In 1819, George Curtis entered the American Asylum for the Education and Instruction of the Deaf and Dumb, in Hartford. This seventeen-year-old was from Leeds, situated about 20 miles west of Augusta, in what is now Maine, but at the time was still part of Massachusetts. He was one of twenty deaf-mutes who received the support of the Massachusetts government, and this was the first time the patronage of a state was extended to an institution of benevolence beyond its own borders. Once Maine became a state, legislators had to decide whether or not to continue to provide support for students at the Asylum. In 1825, the Maine legislature appropriated $1000 a year for four years for the education of the state's deaf residents. Of the 200 people officially reported deaf and dumb, only a handful applied for funding, and nine were sent to Hartford. One of those nine was Olive S. Curtis, George's 18 year old deaf-mute sister. As is often the case with congenital deafness, two other siblings were affected as well: Ann and Ebenezer, who both entered the Asylum in 1831. Ann was 18 and Ebenezer was 11.
The Curtis family came to know an even larger family of deaf-mutes from New Gloucester, about 20 miles north of Portland, Maine. There were seven deaf-mute Rowe children, and at least five attended the Asylum. Nancy entered in 1829, at the age of 13; Nathaniel E. also in 1829, aged 12; Benjamin in 1841, aged 18; Lucy A. and Samuel in 1843, aged 15 and 18, respectively. Sister Persis and brother Washington were probably the other two deaf-mute siblings. The families most likely met while in school, and their common affliction created lasting bonds. George Curtis and Nancy Rowe got married around 1840, and several siblings remained in contact long after they left the Asylum.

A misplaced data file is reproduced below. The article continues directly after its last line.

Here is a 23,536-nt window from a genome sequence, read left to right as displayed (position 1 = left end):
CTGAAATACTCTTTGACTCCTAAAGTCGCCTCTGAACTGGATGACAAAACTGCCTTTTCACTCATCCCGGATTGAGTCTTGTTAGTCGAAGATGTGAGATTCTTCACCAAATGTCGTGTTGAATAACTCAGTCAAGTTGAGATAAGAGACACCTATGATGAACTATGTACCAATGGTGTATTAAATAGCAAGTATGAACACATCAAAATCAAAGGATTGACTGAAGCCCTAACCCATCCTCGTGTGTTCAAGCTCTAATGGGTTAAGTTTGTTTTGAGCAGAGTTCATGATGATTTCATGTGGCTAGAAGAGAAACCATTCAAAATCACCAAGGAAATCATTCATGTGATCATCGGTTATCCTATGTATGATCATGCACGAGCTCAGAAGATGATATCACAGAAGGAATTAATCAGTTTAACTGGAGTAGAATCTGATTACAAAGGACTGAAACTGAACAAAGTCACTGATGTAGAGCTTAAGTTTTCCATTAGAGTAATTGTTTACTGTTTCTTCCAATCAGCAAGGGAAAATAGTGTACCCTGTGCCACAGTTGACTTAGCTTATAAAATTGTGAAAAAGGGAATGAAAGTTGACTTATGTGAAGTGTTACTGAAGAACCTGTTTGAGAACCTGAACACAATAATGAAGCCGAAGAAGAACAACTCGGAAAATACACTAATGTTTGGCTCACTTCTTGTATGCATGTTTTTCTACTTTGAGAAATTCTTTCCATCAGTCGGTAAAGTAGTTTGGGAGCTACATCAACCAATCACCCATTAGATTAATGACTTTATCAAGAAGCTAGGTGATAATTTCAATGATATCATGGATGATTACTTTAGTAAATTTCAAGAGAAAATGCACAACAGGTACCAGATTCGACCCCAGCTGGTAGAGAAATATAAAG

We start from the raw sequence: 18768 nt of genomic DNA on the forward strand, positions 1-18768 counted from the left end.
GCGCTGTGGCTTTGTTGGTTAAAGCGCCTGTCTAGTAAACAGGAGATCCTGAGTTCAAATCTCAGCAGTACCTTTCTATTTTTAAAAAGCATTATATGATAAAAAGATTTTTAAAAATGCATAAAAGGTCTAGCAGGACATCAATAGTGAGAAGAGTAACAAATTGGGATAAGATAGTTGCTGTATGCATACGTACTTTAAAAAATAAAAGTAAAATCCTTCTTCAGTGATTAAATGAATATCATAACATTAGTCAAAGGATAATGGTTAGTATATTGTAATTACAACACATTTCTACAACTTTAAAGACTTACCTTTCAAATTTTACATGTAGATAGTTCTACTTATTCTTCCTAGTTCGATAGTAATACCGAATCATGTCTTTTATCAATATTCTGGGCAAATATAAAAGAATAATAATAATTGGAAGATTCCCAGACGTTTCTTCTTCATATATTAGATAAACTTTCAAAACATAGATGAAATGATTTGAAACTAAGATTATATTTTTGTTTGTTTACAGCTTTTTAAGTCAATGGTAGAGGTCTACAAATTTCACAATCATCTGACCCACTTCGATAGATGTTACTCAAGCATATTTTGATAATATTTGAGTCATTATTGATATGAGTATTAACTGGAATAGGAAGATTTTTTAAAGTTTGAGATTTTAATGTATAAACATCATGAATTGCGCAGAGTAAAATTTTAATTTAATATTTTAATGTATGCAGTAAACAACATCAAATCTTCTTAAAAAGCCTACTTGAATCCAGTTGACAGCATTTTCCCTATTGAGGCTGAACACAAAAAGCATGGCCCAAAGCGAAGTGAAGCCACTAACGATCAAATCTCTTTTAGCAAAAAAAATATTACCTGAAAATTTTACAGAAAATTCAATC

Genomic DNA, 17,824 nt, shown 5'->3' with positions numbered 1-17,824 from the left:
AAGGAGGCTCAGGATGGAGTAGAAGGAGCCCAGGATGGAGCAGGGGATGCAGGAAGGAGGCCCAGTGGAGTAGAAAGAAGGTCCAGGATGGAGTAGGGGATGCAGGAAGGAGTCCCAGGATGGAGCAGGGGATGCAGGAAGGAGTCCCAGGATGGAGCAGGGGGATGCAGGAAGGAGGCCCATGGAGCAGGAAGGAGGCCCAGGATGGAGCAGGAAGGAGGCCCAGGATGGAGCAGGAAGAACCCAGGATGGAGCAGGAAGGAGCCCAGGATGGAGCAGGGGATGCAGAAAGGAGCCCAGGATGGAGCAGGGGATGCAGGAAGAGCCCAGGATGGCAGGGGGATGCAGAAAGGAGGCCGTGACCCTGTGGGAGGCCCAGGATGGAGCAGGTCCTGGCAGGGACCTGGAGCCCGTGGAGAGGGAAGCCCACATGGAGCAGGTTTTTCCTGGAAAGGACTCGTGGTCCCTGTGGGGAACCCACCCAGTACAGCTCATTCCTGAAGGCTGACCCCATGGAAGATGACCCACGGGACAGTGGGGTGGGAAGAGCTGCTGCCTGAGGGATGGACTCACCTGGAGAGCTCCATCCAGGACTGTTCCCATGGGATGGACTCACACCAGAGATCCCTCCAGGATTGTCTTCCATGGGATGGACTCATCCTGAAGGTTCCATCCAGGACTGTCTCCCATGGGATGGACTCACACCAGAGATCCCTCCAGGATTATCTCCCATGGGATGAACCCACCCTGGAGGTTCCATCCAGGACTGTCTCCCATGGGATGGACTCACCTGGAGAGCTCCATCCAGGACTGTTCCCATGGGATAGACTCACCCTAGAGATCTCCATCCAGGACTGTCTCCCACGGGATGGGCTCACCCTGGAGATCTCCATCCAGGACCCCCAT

The American Asylum at Hartford opened in 1817, and served as the educational institution for deaf-mutes from all over New England. Students also came from other states, like South Carolina and Georgia, that had yet to make any provision for the education of their deaf residents. The founder and first Principal was Rev. Thomas Hopkins Gallaudet (1787-1851). He resigned in 1830, due to failing health, and was succeeded by former assistant teacher Lewis Weld, older brother of reformer Theodore Dwight Weld.
After they left the Asylum, some of the Rowes and Curtises returned to farm in Maine, but others worked as trades people in New Hampshire and Vermont, and even as factory workers at the new cotton mills in Lawrence, Massachusetts. George and Nancy were two that did return to Maine, and they farmed and raised children in Leeds. Late in 1845, Nancy joined the Baptist Church, to the dismay of her old Congregationalist Church pastor, Samuel H. Shepley, whose congregation had been steadily eroding for years.